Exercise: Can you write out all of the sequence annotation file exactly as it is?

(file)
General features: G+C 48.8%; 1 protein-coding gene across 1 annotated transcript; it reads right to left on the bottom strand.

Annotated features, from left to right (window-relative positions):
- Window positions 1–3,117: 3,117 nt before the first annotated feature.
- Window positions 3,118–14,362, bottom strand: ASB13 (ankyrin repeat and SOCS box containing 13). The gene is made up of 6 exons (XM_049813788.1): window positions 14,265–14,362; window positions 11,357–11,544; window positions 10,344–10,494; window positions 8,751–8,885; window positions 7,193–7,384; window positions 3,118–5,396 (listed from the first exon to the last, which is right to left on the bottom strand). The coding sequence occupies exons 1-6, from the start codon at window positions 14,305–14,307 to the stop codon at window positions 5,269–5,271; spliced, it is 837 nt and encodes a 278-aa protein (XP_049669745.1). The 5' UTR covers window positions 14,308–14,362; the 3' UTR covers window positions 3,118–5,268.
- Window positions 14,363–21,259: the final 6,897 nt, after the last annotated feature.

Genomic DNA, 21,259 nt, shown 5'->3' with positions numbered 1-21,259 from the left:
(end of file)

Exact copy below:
General features: G+C 48.8%; 1 protein-coding gene across 1 annotated transcript; it reads right to left on the bottom strand.

Annotated features, from left to right (window-relative positions):
- Window positions 1–3,117: 3,117 nt before the first annotated feature.
- Window positions 3,118–14,362, bottom strand: ASB13 (ankyrin repeat and SOCS box containing 13). The gene is made up of 6 exons (XM_049813788.1): window positions 14,265–14,362; window positions 11,357–11,544; window positions 10,344–10,494; window positions 8,751–8,885; window positions 7,193–7,384; window positions 3,118–5,396 (listed from the first exon to the last, which is right to left on the bottom strand). The coding sequence occupies exons 1-6, from the start codon at window positions 14,305–14,307 to the stop codon at window positions 5,269–5,271; spliced, it is 837 nt and encodes a 278-aa protein (XP_049669745.1). The 5' UTR covers window positions 14,308–14,362; the 3' UTR covers window positions 3,118–5,268.
- Window positions 14,363–21,259: the final 6,897 nt, after the last annotated feature.

Genomic DNA, 21,259 nt, shown 5'->3' with positions numbered 1-21,259 from the left: